Two-headedness happens from the failed separation of monozygotic twins (the same misstep in the process that makes conjoined twins). Each head typically has its own brain that can both control its shared limbs.
This cat is treated like two cats by its owner. Named Frank and Louie, it kind of personifies a two-creature, one side looks Puss in Boots cute while the other seems sneaky and sinister. Image: AP
Pigs can have two heads too! Though it doesn't mean more belly, it does have an aw, shucks cuteness to it, doesn't it?
Two-headed dogs can happen naturally but mad Soviet scientist Vladimir Demikhov actually performed dog-head transplants on man's best friend through surgery.
Cyclops cow is very scary looking. Image: AP
Found by April Britt in Massachusetts, this bird is a baby cardinal with two heads and three beaks. It's unlikely that the two-headed bird would live long in the wild because animals with abnormalities usually fare poorly in the ruthless world. Image: April Britt via the Daily Hampshire Gazette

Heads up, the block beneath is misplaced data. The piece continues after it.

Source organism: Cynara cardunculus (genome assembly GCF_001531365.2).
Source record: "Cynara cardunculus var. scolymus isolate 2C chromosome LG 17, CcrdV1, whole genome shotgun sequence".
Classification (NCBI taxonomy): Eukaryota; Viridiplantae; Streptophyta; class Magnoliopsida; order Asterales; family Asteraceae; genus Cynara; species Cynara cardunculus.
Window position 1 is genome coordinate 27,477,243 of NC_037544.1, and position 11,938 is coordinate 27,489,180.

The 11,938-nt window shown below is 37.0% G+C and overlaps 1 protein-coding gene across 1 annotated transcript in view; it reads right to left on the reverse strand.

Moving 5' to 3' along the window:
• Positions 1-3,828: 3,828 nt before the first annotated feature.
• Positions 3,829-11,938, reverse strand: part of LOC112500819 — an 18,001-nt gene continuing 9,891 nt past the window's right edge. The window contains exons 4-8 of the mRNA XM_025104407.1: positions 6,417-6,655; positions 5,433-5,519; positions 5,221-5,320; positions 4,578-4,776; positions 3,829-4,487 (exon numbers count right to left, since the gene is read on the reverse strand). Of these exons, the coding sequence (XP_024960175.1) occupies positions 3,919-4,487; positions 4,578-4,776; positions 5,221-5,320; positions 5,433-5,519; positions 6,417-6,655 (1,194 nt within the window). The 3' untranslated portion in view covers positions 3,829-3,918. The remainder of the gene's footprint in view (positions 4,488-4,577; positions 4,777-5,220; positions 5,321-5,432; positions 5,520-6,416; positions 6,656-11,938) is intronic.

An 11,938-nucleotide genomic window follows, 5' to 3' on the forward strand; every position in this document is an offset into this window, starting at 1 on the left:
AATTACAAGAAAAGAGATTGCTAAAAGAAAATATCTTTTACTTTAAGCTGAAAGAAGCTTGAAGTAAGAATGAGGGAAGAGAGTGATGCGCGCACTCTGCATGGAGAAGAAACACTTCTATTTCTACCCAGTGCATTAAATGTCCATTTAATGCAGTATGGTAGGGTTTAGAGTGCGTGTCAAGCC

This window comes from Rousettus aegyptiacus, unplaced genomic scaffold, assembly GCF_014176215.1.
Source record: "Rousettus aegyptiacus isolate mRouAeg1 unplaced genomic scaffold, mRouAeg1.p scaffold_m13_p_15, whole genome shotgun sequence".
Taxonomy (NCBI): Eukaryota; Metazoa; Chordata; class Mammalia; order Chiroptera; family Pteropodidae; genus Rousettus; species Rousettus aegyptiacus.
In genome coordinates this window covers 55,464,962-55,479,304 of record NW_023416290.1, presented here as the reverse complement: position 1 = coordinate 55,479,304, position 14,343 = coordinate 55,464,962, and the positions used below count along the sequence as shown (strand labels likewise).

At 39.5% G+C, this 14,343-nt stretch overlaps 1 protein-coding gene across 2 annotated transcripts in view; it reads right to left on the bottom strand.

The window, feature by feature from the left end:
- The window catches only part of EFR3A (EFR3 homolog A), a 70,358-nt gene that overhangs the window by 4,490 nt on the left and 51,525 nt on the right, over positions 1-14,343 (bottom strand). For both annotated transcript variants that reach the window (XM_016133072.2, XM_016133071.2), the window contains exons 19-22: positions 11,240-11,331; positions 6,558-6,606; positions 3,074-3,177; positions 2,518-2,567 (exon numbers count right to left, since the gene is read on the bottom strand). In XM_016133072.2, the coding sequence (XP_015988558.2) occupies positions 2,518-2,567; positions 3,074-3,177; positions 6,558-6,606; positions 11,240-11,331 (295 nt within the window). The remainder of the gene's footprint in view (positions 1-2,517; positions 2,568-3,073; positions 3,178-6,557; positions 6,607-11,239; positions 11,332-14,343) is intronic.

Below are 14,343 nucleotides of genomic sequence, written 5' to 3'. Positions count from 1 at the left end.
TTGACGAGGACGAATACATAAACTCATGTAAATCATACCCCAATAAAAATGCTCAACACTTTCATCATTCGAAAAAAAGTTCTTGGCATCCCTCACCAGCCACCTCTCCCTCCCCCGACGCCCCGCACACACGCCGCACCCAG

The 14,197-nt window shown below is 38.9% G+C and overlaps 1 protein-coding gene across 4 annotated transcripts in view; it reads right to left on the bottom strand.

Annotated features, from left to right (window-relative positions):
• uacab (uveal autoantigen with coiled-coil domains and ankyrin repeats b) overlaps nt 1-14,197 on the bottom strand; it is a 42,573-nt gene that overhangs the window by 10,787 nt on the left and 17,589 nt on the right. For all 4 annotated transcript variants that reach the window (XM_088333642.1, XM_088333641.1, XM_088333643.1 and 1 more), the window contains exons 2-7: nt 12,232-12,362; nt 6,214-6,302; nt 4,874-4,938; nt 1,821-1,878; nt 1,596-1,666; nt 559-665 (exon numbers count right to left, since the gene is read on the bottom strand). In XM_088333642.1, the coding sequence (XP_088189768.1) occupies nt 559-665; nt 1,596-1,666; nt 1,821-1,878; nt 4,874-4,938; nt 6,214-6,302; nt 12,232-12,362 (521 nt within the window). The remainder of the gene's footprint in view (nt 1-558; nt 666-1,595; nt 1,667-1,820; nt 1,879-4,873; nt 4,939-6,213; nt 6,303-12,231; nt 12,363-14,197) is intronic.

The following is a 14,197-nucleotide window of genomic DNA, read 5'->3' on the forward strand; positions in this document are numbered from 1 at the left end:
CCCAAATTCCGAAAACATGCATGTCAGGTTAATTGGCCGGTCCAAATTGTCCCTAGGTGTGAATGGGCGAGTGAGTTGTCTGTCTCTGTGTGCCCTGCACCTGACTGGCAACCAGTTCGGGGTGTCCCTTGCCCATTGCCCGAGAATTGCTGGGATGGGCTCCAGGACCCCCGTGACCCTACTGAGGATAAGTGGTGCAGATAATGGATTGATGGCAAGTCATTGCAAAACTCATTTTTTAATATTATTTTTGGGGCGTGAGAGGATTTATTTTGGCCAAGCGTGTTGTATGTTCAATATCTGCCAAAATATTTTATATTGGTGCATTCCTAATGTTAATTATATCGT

This two-headed scaly beast has heads on opposite sides of each other. Found in 2001 in Thailand on a crocodile farm, the crocs are more Siamese twins than polycephalic. Either way, they still have two heads and though two-headed reptiles are more common than mammals (polycephalic reptiles don't even look that weird to me), these crocs are just insane.
This two-headed brown trout is either a result of nature's cruel randomness or a mutation caused by a big corporation who could give a crap about the environment.